Peter Leko
(September 8, 1979)
Rating Elo –
Peter Leko was a real chess prodigy, achieving in 1994 the title of Grandmaster at the youngest age ever: 14 years 4 months 22 days. The same year Peter won gold in the World U-16. In 1999, Peter Leko entered the top 10 chess players of the world. With his excellent knowledge of the opening theory, Leko plays ‘pure’ chess, classical games, that is. His playing is characterized by a fine technique, he also demonstrates the necessary inventiveness and consistency in defense, avoiding unnecessary risks, all of which together results in him rarely suffering defeat.

In the summer of 2002, with the Prague Agreement having already been signed, while the world still had two world chess champions, Peter Leko won the Chess Meeting in Dortmund and the right to become the official challenger to the then world champion Vladimir Kramnik. That competition was held from September 25 to October 18, 2004 in Brissago, Switzerland. Losing at the start Leko broke forward later, leading right until the final 14th game. Kramnik nevertheless managed to break late, tying the score — 7:7 (+2-2=10) – and thus retained his title. Peter Leko competed in FIDE World Championship Tournaments (in 2005 when he was placed fifth and in 2007 where he finished fourth), as well as in knockout championships. The Hungarian grandmaster has won prizes and medals in numerous international tournaments; to name but a few: Cienfuegos (The Capablanca Memorial) 1999, Wijk aan Zee 2005 (second in 2004), Ciudad de Linares Chess Tournament 2003 (second in 2004), Dortmund in 1999 and 2008, the 2002 Rapid Grand Prix in Dubai, 1999 Rapid Grand Prix in Bordeaux, Tal Memorial 2006 in Moscow, the 2007 ACP World Rapid in Odessa.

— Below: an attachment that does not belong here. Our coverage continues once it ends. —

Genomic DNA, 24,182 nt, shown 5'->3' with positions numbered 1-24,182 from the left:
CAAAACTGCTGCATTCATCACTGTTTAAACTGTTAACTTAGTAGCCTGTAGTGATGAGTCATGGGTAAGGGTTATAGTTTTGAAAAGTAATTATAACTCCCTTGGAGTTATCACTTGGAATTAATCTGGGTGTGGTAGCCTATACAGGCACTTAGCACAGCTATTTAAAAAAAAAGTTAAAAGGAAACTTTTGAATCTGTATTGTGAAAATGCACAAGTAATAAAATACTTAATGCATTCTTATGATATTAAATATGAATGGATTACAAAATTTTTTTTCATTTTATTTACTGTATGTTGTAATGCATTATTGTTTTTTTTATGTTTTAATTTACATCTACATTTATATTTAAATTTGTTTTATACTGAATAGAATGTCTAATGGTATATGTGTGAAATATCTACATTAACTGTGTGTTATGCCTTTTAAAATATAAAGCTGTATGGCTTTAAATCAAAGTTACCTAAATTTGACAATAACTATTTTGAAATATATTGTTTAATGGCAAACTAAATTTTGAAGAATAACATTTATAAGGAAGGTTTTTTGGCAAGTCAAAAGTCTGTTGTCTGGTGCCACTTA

Leko enjoys playing Fischer Random Chess (Chess960) and shows good results there. In 2001, at the Mainz Chess Classic festival, Peter Leko defeated Michael Adams in an eight-game match, becoming the first World Fischer Random Chess Champion.

Peter Leko continues to be one of the leading chess theoreticians, while also pursuing his career of a chess player, even though he sometimes supplements this with a bit of coaching (seconding, for example, for Viswanathan Anand against Magnus Carlsen). In the Chess Olympics of 2014 in Tromsø Leko led Hungary’s national team, which won silver in the end.